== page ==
He bowed his head slightly though his twinkling gaze never strayed from hers. “How magnanimous of you.” His eyes then shifted over her head and he straightened. “I think it’s your turn.”

Just like that, the anxiety rolled over her in waves. Karen swallowed and she looked to the young teenager standing next to her. “Excuse me, you can go ahead of me.”

Clement’s brow arched as she allowed four more people to skip her in line. “When’s your flight?”

Karen bit her bottom lip as she fumbled with her passport, the ticket almost dropping if not for her quick hand to catch it. “Uh… in two hours.”

He searched her features. “You nervous?”

His gentle voice made her pause and she nodded, expression chagrined. “A bit.”

Clement’s searching eyes should’ve made her squirm, but it didn’t. After two more curious travelers passed Karen, he pulled his hands from his pockets and held them out to her.

Karen blinked at his open palms and then at his face. “Hmm?”

“Give me your hands for a minute,” he said, tone patient.

With only a moment of hesitation, Karen slowly placed her hands in his. She drew a breath when his long fingers closed around her palms and she peeked up at him, almost forgetting to breathe when she saw that his eyes were closed! Was he about to do what she thought he was about to—?

“Our Father in heaven,” Clement began, his voice gentle and warm as it was the day he officiated his sister’s wedding ceremony in their family’s backyard months ago.

Moments later, Karen’s eyes fluttered open to his and she whispered a soft ‘Amen.’ His dimpled smile stole her breath away and for a moment, Karen forgot where they were… or the anxiety that once rolled violently in her stomach.

He squeezed her hands before releasing it. “God speed on your journey.”

Karen gave him a smile and before she could think to regret anything, she closed the distance and wrapped her arms around him. “Thank you,” she said, closing her eyes as she held on for another moment, wanting to prolong the time and the peace his prayer and presence had gifted her.

Struck by the surprise embrace, it took only a few seconds for Clement to return the hug. He kept it brief, squeezing her shoulder before releasing her. “You’re welco—”

His eyes widened when she pressed a kiss to his cheek. Tongue-tied, Clement watched as she drew away and flashed him a smile. He still didn’t say anything, standing there with his mouth propped open as she maneuvered her way through the gate toward the impatient TSA agent that barked for her passport and ticket. His brow furrowed, feeling annoyed by the agent’s treatment but when Karen peered back at him to wave, he straightened.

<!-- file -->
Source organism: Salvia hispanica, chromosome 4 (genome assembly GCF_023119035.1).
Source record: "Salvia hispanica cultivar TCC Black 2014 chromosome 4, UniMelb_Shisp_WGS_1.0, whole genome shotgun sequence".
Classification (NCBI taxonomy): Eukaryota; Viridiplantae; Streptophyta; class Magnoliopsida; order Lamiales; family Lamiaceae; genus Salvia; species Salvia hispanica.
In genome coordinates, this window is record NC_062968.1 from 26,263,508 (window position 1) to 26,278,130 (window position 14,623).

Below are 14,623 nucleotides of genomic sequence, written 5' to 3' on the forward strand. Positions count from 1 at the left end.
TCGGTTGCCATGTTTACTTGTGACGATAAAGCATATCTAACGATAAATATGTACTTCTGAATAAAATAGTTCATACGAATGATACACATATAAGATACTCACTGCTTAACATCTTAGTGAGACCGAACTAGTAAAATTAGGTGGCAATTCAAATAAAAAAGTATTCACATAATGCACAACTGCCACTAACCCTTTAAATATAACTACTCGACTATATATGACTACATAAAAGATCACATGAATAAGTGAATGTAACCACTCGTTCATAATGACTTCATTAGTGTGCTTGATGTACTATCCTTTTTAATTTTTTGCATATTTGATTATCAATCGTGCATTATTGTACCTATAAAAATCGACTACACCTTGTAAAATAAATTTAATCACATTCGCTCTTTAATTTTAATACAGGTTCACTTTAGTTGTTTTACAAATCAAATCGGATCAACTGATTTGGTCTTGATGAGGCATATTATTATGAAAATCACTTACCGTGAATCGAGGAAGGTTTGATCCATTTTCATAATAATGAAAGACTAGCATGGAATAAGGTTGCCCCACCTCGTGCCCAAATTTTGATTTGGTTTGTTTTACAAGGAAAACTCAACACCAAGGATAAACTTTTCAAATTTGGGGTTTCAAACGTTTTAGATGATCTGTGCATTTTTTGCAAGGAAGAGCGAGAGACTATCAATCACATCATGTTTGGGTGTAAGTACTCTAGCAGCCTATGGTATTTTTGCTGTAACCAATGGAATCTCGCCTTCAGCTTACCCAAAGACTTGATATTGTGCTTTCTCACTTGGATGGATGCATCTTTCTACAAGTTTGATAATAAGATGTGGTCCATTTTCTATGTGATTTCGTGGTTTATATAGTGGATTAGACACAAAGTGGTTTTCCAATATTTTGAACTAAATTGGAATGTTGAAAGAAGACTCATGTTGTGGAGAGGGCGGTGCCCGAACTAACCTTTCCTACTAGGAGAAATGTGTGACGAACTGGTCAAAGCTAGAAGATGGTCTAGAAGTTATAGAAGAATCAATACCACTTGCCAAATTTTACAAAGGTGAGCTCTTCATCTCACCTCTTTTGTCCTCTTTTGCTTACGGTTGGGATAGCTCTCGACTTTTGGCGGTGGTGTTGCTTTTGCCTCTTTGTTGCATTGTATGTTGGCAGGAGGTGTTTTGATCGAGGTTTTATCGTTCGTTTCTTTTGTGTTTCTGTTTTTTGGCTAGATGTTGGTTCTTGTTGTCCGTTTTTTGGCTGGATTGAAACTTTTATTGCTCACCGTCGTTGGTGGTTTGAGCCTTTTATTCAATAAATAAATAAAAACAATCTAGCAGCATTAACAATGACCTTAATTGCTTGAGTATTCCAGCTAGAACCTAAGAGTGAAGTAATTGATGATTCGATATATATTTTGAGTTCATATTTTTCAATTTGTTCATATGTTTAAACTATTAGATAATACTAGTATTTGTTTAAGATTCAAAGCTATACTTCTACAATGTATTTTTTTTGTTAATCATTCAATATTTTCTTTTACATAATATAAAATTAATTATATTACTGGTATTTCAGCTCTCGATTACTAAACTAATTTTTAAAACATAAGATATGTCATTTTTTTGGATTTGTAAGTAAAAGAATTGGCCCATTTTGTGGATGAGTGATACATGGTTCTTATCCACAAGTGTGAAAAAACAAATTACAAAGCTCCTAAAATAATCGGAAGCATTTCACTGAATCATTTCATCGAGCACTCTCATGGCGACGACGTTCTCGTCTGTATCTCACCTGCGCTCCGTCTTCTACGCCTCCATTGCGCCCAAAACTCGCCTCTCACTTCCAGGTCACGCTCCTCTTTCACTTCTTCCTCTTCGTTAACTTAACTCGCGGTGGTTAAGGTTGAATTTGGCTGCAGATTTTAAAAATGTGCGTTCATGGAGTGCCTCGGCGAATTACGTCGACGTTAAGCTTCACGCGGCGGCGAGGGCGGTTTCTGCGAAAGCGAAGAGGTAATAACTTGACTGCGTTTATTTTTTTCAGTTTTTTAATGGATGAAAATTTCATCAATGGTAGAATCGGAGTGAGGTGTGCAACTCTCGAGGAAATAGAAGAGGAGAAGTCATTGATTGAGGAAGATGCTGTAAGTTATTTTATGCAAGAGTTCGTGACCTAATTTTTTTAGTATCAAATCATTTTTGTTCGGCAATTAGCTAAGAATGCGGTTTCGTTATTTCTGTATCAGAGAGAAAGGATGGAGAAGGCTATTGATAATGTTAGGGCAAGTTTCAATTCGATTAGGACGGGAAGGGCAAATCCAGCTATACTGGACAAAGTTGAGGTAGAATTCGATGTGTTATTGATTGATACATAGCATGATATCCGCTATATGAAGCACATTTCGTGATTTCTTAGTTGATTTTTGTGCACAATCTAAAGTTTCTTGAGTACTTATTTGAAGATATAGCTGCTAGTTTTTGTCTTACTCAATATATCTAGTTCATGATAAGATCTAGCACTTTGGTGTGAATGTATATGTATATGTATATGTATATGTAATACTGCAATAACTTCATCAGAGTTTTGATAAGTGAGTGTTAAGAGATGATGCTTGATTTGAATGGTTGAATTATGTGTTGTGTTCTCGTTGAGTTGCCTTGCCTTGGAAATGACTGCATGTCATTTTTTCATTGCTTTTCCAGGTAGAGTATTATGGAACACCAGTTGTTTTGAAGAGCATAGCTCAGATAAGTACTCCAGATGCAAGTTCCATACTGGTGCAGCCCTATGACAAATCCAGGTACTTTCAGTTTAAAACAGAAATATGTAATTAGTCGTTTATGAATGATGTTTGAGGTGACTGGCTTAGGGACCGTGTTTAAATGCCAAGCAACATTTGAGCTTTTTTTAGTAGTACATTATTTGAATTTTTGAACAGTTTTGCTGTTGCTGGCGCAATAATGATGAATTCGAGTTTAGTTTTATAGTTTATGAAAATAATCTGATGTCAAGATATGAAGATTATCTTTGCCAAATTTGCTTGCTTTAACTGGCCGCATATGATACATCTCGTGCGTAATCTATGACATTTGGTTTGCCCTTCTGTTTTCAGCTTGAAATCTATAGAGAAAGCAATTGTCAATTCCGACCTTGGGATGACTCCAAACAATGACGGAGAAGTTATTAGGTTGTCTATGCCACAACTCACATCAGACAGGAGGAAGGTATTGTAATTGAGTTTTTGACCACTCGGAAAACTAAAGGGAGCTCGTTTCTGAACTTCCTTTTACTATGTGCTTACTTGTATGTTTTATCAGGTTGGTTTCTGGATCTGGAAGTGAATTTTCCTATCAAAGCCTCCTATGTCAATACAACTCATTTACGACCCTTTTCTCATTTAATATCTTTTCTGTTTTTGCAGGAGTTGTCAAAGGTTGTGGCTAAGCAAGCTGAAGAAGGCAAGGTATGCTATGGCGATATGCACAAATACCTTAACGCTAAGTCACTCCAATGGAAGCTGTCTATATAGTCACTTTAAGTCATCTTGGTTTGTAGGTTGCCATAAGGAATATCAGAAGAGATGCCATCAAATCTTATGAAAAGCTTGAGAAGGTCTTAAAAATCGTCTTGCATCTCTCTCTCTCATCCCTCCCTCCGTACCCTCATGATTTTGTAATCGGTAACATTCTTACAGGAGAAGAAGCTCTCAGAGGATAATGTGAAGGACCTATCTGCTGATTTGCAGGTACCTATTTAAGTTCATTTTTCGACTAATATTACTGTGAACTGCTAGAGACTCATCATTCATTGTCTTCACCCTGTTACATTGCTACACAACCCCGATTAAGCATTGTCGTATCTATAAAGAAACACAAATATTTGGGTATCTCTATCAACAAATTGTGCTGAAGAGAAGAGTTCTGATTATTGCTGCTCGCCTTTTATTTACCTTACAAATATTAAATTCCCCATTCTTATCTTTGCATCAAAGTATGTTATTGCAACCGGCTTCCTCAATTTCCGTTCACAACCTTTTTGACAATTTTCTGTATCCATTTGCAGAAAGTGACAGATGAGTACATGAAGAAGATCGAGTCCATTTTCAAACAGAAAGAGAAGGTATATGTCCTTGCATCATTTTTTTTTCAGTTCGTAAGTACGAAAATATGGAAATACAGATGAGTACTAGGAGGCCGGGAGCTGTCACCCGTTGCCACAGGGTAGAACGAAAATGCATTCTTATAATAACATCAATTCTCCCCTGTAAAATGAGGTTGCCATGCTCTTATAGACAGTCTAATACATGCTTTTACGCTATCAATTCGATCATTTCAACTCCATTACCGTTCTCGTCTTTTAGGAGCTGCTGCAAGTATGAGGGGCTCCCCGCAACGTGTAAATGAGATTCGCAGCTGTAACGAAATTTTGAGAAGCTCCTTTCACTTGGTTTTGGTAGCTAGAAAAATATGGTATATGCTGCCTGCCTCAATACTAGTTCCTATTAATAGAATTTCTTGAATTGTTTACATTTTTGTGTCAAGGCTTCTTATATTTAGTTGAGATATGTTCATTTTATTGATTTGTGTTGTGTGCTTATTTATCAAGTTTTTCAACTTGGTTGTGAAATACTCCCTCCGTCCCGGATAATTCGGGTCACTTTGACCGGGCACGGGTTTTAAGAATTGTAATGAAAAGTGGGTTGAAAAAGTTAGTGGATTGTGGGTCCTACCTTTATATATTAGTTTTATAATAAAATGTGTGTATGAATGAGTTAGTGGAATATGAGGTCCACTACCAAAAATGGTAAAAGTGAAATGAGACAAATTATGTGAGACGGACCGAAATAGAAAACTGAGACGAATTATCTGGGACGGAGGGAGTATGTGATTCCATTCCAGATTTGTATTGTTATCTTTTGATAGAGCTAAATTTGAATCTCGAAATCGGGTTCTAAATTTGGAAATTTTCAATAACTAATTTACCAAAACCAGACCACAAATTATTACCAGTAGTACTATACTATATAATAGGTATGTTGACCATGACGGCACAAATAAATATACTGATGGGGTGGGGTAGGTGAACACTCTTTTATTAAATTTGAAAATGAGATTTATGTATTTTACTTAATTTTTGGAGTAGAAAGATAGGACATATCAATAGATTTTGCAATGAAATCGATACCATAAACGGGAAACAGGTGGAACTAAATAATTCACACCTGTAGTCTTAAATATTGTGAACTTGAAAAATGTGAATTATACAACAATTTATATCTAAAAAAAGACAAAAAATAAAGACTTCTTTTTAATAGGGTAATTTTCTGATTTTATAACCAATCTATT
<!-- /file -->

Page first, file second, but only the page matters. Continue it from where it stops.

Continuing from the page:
“Take care!” they said at the same time, and Karen giggled. “You too!” she called out, waving once more before hurrying to the next shortest line.

A bemused smile quirked his lips as he watched her pull off her sneakers and place them on the conveyor belt. He couldn’t help but chuckle when she forgot to put her phone on the conveyor belt and had to be instructed to do so. Clement shook his head as she took it all in stride, not frown in place.

His grin deepened when she successfully made it through the scanner and did a fist pump when it didn’t beep.

“Cute,” he muttered and stretched a bit to see her pass through the gate until he couldn’t see her anymore. Then Clement finally turned away, heading for the exit towards the parking garage. He had only a few hours left in the day and his first stop was dinner with baby brother Eleazar.

On the short trek to the garage, Clement dialed his brother’s cell and waited. After the second ring, it went straight to voicemail. Frowning, Clement pulled back the phone to stare at the screen.

“Something’s wrong, Junior,” Darah had complained on the way to the airport, fretting as she always did when it came to their youngest brother Eleazar. “I swear, ever since he moved in with his grandmother he’s been acting dodgy and it kills me.”

Clement’s mood darkened as he ducked into the car. He’d been against Eleazar getting close to his biological grandmother, mother to a woman who had abandoned him at the foot of a church dumpster days after his birth. Though the older woman insisted that she would’ve stopped her daughter from abandoning Eleazar so cruelly and causing years of trauma, Eleazar couldn’t separate her from her cruel daughter who at least had the decency to die soon after her unforgivable crime.

He dialed the number again. His fingers curled around the steering wheel, thinking about the woman who put a rift between him and his brother. Though he’d been absent for a few years and the distance could be blamed for the strain in their once-tight bond, Clement blamed the elderly woman for why Eleazar now avoided his adopted family and treated them with a cool attitude whenever he came by to visit his nephews and nieces.

Clement slammed a fist against the steering wheel when the call rang four times before going straight to voicemail. Summoning what patience was left, Clement waited for the beep to leave a message.